Resident concerned about potential cultural centre noise

Dear editor:

As the May / June deadline for the opening approaches, I’m sure this centre will attract a lot of media attention, hopefully not for the wrong reasons. The planning and hastily positioning of this centre has been flawed from the start. Placing it only metres from an R-1 Residential area with no protection from the noises which will emanate from this facility has potentially set this venue and its users up for constant conflict with local neighbours of 99A and 99 Ave. This can be no surprise to the Town Office as I personally presented this issue, prior to construction, to the Developmental Permit Board, Town Council and during an appeal against the building permit being issued, where I actually won the argument on potential noise. But the permit was allowed to stand.

May 6, 2010 Notice of Appeal Decision:

“The Board is of the opinion that the potential noise levels that will be generated from the site related to the use of the facility will exceed acceptable levels. Evidence that was presented by both the appellant and the proponent relating to the expected noise levels to be generated from the development is cause for concern, and it is expected that the noise will exceed acceptable levels with a frequency that will negatively affect the quality of life of those living in such close proximity to the development. Sound mitigation methods are required, and the extent of these methods should be discussed and decided through the local democratic process.”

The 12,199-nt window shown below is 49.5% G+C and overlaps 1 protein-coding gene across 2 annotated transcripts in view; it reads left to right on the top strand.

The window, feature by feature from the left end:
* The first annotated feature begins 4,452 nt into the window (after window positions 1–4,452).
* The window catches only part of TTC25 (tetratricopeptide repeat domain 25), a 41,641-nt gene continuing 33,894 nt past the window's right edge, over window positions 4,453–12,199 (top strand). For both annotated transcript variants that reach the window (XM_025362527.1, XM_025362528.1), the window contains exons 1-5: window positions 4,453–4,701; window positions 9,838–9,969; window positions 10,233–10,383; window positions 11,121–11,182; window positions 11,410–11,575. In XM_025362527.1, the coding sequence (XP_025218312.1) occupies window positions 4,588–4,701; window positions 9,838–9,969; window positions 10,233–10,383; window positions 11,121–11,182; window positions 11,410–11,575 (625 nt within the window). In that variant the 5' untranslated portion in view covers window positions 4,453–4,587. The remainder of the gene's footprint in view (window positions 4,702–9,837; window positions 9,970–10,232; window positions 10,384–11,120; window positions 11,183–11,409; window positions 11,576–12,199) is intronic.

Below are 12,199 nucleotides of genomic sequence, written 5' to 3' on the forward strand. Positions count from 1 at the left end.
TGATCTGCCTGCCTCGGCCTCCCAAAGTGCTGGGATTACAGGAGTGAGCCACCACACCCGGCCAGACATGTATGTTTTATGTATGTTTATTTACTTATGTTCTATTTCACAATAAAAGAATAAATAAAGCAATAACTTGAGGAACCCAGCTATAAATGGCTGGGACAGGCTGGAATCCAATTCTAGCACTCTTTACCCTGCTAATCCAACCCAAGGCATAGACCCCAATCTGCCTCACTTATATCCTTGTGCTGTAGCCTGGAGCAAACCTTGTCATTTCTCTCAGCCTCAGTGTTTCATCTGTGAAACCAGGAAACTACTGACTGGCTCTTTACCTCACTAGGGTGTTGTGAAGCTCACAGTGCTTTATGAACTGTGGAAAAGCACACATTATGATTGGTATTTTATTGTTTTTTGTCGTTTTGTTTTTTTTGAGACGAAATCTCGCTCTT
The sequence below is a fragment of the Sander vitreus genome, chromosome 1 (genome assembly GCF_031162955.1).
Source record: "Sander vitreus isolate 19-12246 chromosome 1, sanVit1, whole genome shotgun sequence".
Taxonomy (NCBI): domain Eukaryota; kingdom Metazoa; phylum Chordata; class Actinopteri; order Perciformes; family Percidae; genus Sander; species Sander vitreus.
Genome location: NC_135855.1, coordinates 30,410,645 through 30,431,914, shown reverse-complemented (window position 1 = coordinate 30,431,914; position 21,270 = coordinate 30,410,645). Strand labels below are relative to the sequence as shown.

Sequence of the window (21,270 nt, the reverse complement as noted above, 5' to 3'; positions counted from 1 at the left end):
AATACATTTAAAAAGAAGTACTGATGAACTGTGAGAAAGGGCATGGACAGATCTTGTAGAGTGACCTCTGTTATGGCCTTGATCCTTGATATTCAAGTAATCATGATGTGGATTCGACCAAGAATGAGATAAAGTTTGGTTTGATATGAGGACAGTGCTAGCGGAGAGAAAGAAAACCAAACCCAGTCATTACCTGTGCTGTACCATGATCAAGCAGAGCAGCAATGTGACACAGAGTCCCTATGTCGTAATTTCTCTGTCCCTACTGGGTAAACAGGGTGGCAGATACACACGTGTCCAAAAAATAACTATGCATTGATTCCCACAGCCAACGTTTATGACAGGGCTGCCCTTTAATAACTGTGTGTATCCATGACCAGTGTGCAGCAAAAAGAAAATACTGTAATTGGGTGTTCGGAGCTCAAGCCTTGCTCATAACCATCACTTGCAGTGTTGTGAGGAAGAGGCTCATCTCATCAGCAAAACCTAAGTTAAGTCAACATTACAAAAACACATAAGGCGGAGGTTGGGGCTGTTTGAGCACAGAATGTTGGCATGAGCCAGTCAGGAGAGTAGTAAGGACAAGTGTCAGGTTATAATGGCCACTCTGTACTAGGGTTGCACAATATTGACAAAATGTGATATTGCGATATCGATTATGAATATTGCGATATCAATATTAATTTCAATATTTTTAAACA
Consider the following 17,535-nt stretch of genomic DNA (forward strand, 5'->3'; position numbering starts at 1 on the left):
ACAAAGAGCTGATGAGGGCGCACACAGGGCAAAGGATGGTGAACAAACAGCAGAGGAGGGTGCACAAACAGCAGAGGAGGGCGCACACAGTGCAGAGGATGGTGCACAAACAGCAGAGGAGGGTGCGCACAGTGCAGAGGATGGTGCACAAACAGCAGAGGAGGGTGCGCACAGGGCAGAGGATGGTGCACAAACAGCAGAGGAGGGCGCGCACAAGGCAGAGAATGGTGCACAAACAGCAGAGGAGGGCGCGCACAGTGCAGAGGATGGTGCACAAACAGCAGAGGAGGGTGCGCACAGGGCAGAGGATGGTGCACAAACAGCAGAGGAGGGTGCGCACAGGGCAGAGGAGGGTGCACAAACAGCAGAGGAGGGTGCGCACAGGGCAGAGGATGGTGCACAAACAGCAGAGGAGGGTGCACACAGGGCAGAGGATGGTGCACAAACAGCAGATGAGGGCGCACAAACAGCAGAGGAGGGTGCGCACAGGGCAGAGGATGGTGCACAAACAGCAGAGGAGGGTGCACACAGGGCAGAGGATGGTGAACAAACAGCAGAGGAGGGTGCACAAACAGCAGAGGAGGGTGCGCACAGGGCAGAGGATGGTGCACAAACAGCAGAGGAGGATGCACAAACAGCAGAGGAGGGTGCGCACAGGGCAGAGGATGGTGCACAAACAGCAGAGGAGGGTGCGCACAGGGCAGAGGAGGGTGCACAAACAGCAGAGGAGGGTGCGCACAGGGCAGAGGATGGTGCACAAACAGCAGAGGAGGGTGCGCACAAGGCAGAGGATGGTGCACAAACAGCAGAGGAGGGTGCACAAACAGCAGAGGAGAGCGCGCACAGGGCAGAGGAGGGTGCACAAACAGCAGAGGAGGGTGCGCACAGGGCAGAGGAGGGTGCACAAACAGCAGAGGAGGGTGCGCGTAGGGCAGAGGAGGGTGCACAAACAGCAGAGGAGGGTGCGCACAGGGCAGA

Initially I presented a petition to Council requesting that noise attenuation measures, more specifically, a sound barrier wall be constructed between the residences of 99A Ave. and the centre, where our current fence now stands. The Town has taken the stance that no evidence exists to base my concerns on and therefore they will have to take the “wait and see approach” as to what sound mitigation measures are required. Yet the architect of this facility presented a sound analysis by ACI (Acoustical Consultants Inc.) based on the building structure and insulation methods used prior to construction which stated ” Peak music sound levels for the concert, estimated at 120dBA, result in peak sound levels in the residential yard of 71dBA; this represents definite speech interference.”

And the above issues don’t even touch on the noise generated as parties, such as wedding receptions, anticipated to be running until late hours of the night every weekend.

This Town has acknowledged that they expect that the resident’s quality of life will be “negatively affected”, yet they chose to go ahead with the project. And I have been very clear, that I will not wait three years for them to study, contract and build suitable noise attenuation prior to bringing this issue before the courts for damages. Therefore the bottom line is; you built it, now you better control it.

More information on this subject can be found on FaceBook: Morinville Community Cultural Centre (Those Against).

Tim Stirling